What has been troubling me about this phrase is the way it seems to describe so much of Modern and Late Modern life. How often do we Christians go about life as if we were practical agnostics, as if God were not a given? A major impetus of Modernity, i.e., the Enlightenment movements that swept across Europe in the 18th and 19th centuries, was to reject the historic Christian understanding of the world, to assert the autonomy of the human intellect and will, and to relegate God to an unnecessary hypothesis. Evangelicals have adapted to Modernity (and Late Modernity) by adopting a God-of-the-gaps approach: whatever cannot be explained naturally they explain with the God hypothesis: the supposition that God exists.
Politics, Creation and New CreationBy Bill Muehlenberg — 7 months ago
Governments are not merely a response to sin, but are also affected by sin. Governments can become “beastly”; they can function as objects of idolatrous designs. They can – even when they claim to be maintaining “law and order” – commit themselves to injustice, unrighteousness, and oppression…Since we are already citizens of God’s commonwealth, we must find effective ways of living in political conformity to its norms and patterns. Because we know that all political rulers will someday be called to account for the only true Sovereign, we must not give them more than they are due in the present age. And from the perspective of the New Testament, what is “due” them is not blind obedience or uncritical submission — and it certainly is not worship or idolatrous trust.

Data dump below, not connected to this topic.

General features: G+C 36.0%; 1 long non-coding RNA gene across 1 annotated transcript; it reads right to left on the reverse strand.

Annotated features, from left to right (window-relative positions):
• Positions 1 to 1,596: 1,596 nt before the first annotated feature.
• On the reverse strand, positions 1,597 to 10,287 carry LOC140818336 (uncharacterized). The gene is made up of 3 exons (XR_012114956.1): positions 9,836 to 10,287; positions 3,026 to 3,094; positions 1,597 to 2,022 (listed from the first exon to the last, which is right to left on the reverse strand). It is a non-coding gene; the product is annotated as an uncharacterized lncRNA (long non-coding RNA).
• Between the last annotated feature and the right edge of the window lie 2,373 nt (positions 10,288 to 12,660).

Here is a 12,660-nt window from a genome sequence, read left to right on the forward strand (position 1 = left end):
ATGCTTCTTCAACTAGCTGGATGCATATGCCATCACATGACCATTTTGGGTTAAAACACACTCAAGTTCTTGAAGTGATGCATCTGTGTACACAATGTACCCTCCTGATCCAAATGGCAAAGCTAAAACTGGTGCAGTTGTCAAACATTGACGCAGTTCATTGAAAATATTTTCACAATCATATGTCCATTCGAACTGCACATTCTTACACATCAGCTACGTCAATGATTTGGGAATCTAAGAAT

There is a connection and a continuation between God’s original creation and what we will find in the new heaven and the new earth. So if we want to know something of the future, we need to know something of the original designs of God as found in the opening chapters of Genesis.